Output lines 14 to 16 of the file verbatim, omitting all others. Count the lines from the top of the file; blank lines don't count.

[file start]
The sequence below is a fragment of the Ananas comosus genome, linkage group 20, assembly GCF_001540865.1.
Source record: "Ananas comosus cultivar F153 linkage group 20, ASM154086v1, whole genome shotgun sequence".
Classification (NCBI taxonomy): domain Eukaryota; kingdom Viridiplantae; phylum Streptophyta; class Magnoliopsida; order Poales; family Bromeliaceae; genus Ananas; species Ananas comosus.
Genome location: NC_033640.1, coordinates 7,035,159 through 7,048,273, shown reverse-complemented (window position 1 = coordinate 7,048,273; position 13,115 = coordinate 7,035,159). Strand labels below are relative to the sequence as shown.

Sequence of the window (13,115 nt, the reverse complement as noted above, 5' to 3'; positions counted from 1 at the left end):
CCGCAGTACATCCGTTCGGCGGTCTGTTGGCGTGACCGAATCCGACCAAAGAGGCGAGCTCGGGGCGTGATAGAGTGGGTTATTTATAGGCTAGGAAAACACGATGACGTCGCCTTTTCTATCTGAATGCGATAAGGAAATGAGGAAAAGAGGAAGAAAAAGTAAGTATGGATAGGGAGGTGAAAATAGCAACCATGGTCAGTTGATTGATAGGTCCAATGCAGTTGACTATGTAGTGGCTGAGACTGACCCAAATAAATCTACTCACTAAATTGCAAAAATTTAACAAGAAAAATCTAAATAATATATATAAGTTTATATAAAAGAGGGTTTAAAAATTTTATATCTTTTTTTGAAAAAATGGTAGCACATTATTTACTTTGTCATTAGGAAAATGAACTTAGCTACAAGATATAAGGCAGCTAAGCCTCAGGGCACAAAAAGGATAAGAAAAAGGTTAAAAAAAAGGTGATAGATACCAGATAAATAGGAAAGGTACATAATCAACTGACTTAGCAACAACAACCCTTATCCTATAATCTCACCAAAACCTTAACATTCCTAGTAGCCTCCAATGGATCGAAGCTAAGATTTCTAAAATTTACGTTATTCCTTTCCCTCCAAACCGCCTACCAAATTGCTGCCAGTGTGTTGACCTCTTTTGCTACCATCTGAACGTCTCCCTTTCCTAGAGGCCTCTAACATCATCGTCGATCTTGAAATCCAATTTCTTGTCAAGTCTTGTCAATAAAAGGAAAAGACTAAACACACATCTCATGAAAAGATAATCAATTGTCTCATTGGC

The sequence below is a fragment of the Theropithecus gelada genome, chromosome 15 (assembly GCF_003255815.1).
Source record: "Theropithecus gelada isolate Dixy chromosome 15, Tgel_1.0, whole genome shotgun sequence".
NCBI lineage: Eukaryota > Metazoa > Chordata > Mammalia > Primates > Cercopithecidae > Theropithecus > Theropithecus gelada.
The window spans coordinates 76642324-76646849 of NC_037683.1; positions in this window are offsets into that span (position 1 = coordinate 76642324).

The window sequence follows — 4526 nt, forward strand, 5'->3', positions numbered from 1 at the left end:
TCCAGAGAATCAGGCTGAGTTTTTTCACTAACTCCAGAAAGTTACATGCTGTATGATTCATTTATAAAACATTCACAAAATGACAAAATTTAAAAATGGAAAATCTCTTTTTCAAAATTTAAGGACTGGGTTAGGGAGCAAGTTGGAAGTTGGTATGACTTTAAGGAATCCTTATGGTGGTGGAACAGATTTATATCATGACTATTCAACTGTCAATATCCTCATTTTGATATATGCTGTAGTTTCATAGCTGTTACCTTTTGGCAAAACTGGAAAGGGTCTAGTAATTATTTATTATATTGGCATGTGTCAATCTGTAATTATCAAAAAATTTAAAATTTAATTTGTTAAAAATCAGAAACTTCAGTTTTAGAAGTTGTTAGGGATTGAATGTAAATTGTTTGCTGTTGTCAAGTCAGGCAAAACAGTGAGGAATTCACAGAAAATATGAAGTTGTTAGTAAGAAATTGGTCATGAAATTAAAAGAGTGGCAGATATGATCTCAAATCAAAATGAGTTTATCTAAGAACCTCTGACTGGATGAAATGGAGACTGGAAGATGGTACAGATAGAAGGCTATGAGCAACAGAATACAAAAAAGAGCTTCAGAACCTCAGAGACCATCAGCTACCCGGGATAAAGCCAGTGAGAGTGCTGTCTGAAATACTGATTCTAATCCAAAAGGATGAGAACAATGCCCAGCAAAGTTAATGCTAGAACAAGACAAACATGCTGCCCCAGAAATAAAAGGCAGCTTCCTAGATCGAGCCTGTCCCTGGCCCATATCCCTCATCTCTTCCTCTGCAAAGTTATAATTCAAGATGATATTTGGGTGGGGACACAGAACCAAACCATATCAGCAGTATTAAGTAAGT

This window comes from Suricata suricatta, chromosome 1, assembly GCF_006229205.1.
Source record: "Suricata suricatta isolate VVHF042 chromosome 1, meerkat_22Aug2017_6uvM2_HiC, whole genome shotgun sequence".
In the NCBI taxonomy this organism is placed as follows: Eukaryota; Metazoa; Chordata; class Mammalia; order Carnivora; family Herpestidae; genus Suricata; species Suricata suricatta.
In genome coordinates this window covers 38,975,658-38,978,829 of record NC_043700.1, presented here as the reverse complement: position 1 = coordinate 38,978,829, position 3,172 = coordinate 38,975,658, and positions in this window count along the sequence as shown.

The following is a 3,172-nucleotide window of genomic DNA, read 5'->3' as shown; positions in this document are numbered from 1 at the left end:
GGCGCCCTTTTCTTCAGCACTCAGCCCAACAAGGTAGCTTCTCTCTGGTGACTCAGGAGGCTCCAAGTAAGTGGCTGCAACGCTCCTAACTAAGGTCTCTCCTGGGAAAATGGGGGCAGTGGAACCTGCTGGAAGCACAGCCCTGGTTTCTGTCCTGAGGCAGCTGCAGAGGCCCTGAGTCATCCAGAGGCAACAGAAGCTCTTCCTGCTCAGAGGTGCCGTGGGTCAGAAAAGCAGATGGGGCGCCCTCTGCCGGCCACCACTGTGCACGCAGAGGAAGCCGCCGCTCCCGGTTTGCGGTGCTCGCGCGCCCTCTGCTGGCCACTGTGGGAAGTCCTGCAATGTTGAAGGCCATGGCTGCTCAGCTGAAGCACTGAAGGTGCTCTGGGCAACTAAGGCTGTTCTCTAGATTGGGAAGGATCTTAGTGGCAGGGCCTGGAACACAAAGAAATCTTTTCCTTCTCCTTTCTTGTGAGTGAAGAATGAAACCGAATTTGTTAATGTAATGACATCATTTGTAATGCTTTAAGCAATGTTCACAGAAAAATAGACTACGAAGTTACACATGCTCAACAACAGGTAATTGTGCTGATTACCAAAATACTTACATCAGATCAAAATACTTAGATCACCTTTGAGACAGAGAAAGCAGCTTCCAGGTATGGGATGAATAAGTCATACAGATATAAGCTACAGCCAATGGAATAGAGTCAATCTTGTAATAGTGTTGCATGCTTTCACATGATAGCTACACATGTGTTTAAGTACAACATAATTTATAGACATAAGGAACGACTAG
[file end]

Source record: "Suricata suricatta isolate VVHF042 chromosome 1, meerkat_22Aug2017_6uvM2_HiC, whole genome shotgun sequence".
In the NCBI taxonomy this organism is placed as follows: Eukaryota; Metazoa; Chordata; class Mammalia; order Carnivora; family Herpestidae; genus Suricata; species Suricata suricatta.
In genome coordinates this window covers 38,975,658-38,978,829 of record NC_043700.1, presented here as the reverse complement: position 1 = coordinate 38,978,829, position 3,172 = coordinate 38,975,658, and positions in this window count along the sequence as shown.